Few players have stepped up in the clutch moments quite like Lockyer did in 2006, but lurking in the background was a young hooker at the Melbourne Storm by the name of Cameron Smith. Few could have predicted then and there that he would match – and perhaps trump – his mentor's exploits more than a decade later, but the writing was on the wall as he claimed his first Dally M medal in a year that Lockyer dominated.   

Smith's ability to control a game is unrivalled and despite being one of the more senior players in the competition, he is coming off arguably his best season in the NRL. 


Having fallen at the final hurdle in 2016, the 34-year-old and his Melbourne teammates were out for revenge as they produced a scintillating brand of football to claim the premiership with ease.

Smith had a monumental season, losing just two games from 23 appearances as he broke just about every record imaginable. 

In a whirlwind few months, Smith became the games record holder, broke through the 2000-point barrier, became the leading scorer amongst forwards, played the most games as captain and enjoyed the most wins by any player in league history. 

His performance in the grand final was just about his best in Storm colours, with the fearless No.9 running for 129 metres – the most since Round 10, 2014 – while he also set up a try and made 40 tackles as Melbourne thrashed the Cowboys. 

While he was mightily unlucky to miss out on the Clive Churchill medal, the individual honours flowed as Smith became the oldest player to win the Dally M while he was also named the Storm's player of the year for a record seventh time.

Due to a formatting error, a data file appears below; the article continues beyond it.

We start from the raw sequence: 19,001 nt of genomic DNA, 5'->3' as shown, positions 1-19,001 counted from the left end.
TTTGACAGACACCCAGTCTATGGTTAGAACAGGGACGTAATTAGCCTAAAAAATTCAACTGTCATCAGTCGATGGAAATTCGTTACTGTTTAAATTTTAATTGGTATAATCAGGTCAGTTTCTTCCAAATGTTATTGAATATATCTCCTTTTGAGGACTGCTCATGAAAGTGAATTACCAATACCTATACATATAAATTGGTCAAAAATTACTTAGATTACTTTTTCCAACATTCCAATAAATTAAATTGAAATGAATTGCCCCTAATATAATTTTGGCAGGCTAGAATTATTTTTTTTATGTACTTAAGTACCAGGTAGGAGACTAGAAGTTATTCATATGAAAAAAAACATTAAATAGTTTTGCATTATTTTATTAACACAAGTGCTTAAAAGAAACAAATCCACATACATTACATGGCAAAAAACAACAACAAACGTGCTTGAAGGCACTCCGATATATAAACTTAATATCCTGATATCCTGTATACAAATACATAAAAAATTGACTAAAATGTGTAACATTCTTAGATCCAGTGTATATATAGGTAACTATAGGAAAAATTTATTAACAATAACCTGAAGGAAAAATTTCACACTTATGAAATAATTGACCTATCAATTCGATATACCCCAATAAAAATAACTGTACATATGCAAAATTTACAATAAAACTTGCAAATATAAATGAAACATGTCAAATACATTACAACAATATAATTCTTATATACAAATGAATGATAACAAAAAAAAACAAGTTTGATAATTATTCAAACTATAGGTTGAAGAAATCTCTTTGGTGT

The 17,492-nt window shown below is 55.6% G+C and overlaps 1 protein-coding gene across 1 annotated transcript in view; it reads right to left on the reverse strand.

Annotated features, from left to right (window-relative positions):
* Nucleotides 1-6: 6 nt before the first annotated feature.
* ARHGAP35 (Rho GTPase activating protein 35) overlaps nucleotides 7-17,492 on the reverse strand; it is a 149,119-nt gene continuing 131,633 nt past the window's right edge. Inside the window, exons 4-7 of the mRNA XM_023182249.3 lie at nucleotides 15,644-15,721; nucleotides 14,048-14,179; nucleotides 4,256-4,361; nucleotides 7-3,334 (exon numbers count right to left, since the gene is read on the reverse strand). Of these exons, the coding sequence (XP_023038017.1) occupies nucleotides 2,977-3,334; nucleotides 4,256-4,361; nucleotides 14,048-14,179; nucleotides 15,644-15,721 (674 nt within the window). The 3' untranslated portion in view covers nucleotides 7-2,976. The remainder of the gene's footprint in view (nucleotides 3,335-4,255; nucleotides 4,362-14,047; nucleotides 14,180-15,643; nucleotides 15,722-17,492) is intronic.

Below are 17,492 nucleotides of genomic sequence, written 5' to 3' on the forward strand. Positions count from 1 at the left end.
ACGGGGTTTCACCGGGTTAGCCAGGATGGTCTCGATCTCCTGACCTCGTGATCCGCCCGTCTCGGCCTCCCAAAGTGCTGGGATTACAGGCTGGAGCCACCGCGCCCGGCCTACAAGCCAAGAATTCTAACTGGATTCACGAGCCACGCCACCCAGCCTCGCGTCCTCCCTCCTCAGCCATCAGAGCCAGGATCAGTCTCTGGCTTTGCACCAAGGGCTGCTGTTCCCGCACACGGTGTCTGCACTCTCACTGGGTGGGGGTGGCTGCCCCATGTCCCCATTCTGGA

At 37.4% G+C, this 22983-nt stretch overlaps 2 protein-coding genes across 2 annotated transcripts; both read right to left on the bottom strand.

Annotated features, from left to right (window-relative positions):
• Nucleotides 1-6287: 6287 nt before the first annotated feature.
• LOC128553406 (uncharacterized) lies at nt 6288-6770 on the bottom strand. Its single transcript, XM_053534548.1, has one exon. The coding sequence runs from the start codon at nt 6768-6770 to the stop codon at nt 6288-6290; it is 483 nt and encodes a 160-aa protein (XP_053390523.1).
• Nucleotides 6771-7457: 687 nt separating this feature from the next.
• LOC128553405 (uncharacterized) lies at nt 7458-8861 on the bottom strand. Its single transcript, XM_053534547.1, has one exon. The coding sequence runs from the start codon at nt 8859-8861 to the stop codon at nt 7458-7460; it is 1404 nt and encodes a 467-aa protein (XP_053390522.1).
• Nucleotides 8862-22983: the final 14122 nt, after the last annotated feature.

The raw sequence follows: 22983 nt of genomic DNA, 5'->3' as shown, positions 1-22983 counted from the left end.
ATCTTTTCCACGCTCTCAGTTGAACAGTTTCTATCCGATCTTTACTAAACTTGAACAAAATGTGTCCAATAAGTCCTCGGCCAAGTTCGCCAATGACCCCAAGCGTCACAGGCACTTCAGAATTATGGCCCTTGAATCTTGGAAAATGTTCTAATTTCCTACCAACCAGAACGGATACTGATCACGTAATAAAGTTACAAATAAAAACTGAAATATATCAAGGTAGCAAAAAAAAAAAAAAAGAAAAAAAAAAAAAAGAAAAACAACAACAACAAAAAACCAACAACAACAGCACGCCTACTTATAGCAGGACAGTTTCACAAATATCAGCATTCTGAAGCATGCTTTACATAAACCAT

His exploits weren't confined to the purple jersey as he helped engineer a famous series win for a Maroons side that was supposedly past it. 

Following a brutal loss at home in Game One, Queensland coach Kevin Walters made a stack of changes, with several experienced heads forced out to make way for the new brigade. 

The series looked dead and buried in Sydney, only for the Maroons to engineer a trademark comeback to force a decider at the Cauldron. 

Having made just 40 metres in the first two matches, Smith came out and warned the Blues that he would run the ball whenever possible in Game Three. Did they listen? Possibly. Did it make a difference? Absolutely not as the Immortal-in-waiting tore them to shreds through the ruck with 105 metres – more than any of the four starting props. 

It's easy to forget what he's achieved in the green and gold jersey in 2017, but it's worth mentioning that he earned his 50th cap in the mid-year Test and he's on the cusp of leading the Aussies to World Cup success on home soil. 

Fittingly, Smith claimed his second Golden Boot on Wednesday, and should the Kangaroos go on to win the World Cup, it will cap the greatest individual season that we've ever seen. 

While very little separates the Queensland greats, a recent Twitter poll revealed that 74 per cent of people believe Smith's year was superior, and given social media is the realest news out there, it's clear that Cameron Smith – aka the Storm Machine – is simply the best.   



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National Rugby League respects and honours the Traditional Custodians of the land and pay our respects to their Elders past, present and future. We acknowledge the stories, traditions and living cultures of Aboriginal and Torres Strait Islander peoples on the lands we meet, gather and play on.